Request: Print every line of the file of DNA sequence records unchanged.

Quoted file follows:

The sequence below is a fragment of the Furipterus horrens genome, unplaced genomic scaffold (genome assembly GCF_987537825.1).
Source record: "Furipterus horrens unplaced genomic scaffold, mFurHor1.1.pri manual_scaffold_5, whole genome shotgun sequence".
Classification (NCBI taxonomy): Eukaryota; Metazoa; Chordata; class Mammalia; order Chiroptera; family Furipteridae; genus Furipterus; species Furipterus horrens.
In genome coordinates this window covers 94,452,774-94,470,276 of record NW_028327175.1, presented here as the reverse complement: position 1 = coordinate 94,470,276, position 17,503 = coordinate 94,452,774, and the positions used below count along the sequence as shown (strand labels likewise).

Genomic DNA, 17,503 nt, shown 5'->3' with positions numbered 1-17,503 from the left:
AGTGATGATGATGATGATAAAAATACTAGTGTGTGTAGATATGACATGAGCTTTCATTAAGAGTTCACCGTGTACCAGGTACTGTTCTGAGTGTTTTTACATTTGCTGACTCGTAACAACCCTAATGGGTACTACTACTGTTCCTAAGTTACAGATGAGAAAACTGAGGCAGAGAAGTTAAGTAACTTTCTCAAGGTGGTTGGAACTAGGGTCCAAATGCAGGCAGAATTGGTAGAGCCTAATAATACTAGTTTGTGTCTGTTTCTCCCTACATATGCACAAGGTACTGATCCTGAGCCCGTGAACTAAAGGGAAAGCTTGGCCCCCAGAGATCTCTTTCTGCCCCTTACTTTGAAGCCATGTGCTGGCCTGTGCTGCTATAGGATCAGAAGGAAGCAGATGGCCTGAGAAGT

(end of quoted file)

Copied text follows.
The sequence below is a fragment of the Furipterus horrens genome, unplaced genomic scaffold (genome assembly GCF_987537825.1).
Source record: "Furipterus horrens unplaced genomic scaffold, mFurHor1.1.pri manual_scaffold_5, whole genome shotgun sequence".
Classification (NCBI taxonomy): Eukaryota; Metazoa; Chordata; class Mammalia; order Chiroptera; family Furipteridae; genus Furipterus; species Furipterus horrens.
In genome coordinates this window covers 94,452,774-94,470,276 of record NW_028327175.1, presented here as the reverse complement: position 1 = coordinate 94,470,276, position 17,503 = coordinate 94,452,774, and the positions used below count along the sequence as shown (strand labels likewise).

Genomic DNA, 17,503 nt, shown 5'->3' with positions numbered 1-17,503 from the left:
AGTGATGATGATGATGATAAAAATACTAGTGTGTGTAGATATGACATGAGCTTTCATTAAGAGTTCACCGTGTACCAGGTACTGTTCTGAGTGTTTTTACATTTGCTGACTCGTAACAACCCTAATGGGTACTACTACTGTTCCTAAGTTACAGATGAGAAAACTGAGGCAGAGAAGTTAAGTAACTTTCTCAAGGTGGTTGGAACTAGGGTCCAAATGCAGGCAGAATTGGTAGAGCCTAATAATACTAGTTTGTGTCTGTTTCTCCCTACATATGCACAAGGTACTGATCCTGAGCCCGTGAACTAAAGGGAAAGCTTGGCCCCCAGAGATCTCTTTCTGCCCCTTACTTTGAAGCCATGTGCTGGCCTGTGCTGCTATAGGATCAGAAGGAAGCAGATGGCCTGAGAAGT